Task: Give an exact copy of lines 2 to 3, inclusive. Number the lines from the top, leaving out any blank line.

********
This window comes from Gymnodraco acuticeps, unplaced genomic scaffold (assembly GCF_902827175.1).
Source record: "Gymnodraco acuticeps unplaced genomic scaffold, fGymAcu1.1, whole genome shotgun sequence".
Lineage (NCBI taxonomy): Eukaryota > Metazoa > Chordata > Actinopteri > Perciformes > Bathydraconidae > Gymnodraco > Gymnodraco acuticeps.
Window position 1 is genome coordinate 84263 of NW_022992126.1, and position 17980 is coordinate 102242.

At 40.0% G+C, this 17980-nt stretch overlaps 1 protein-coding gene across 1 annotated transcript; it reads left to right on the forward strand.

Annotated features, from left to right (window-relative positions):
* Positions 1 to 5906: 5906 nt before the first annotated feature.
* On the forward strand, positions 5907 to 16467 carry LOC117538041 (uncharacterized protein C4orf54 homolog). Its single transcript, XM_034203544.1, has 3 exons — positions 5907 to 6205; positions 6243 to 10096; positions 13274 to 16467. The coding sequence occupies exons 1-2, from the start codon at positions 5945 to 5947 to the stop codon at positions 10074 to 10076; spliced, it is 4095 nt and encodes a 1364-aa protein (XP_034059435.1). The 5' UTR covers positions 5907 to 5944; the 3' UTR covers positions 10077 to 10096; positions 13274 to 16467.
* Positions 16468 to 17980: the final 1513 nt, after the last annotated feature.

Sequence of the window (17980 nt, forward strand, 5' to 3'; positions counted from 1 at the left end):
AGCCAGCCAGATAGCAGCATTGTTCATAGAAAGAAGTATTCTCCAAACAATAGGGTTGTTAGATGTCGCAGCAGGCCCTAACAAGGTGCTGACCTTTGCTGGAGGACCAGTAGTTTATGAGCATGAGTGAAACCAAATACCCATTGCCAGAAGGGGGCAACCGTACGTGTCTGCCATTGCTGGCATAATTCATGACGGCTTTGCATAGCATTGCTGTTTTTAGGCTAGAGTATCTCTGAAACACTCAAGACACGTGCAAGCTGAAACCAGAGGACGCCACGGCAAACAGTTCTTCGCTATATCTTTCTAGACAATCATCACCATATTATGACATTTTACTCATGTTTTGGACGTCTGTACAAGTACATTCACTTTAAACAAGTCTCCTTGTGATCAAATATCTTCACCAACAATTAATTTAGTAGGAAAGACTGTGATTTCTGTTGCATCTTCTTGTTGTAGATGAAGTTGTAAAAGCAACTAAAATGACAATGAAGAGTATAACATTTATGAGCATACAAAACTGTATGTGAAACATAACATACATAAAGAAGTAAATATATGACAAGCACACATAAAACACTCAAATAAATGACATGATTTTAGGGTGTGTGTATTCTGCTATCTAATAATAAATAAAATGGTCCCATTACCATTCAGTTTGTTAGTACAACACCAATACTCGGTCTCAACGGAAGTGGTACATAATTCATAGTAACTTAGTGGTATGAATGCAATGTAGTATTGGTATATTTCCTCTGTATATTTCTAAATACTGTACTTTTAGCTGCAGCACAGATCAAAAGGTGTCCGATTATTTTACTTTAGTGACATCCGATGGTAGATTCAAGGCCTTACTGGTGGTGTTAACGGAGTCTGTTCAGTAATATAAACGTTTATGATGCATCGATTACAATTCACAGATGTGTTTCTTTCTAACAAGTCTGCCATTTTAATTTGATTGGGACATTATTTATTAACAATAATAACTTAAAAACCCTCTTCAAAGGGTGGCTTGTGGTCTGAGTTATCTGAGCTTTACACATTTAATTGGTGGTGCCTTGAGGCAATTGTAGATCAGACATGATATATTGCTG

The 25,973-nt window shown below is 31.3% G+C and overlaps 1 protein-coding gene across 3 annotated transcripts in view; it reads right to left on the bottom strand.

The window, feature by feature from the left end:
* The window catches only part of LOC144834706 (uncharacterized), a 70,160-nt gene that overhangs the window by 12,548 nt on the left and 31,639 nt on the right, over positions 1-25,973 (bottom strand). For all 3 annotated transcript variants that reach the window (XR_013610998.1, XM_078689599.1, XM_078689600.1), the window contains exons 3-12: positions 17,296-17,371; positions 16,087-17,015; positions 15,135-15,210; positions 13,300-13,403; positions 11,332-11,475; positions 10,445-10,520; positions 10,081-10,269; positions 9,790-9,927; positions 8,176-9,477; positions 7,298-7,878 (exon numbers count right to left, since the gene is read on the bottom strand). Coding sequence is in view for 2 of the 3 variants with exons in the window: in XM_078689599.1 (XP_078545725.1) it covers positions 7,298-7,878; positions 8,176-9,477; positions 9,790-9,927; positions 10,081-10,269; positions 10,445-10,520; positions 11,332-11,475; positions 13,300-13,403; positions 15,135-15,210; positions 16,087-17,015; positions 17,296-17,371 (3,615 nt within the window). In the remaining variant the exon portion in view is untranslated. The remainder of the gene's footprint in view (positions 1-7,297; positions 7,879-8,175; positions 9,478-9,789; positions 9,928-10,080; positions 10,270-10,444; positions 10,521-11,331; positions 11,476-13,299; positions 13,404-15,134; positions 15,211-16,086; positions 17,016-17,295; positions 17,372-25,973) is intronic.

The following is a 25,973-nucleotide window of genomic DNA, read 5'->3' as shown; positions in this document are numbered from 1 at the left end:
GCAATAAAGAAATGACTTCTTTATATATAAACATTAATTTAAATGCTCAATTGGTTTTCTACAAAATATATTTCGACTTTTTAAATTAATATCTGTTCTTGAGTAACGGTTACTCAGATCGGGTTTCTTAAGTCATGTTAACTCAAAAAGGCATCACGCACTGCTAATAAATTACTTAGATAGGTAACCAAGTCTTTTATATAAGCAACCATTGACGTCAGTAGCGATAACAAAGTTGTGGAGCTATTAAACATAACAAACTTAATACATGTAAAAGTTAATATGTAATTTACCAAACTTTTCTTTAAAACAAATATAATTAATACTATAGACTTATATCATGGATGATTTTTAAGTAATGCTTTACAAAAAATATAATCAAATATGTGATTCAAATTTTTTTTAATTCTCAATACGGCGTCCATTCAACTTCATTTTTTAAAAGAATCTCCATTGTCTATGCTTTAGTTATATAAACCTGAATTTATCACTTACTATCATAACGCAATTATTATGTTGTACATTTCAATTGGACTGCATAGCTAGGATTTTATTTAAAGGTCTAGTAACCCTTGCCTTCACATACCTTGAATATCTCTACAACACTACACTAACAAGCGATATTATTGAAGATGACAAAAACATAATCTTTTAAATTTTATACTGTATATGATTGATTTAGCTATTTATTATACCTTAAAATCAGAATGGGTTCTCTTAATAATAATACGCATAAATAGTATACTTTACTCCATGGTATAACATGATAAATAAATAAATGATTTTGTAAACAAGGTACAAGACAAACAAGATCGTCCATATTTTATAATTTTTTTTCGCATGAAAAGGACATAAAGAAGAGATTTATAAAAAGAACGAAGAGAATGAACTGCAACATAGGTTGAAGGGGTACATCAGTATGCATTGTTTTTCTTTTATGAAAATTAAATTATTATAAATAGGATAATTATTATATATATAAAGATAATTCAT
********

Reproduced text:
Source record: "Gymnodraco acuticeps unplaced genomic scaffold, fGymAcu1.1, whole genome shotgun sequence".
Lineage (NCBI taxonomy): Eukaryota > Metazoa > Chordata > Actinopteri > Perciformes > Bathydraconidae > Gymnodraco > Gymnodraco acuticeps.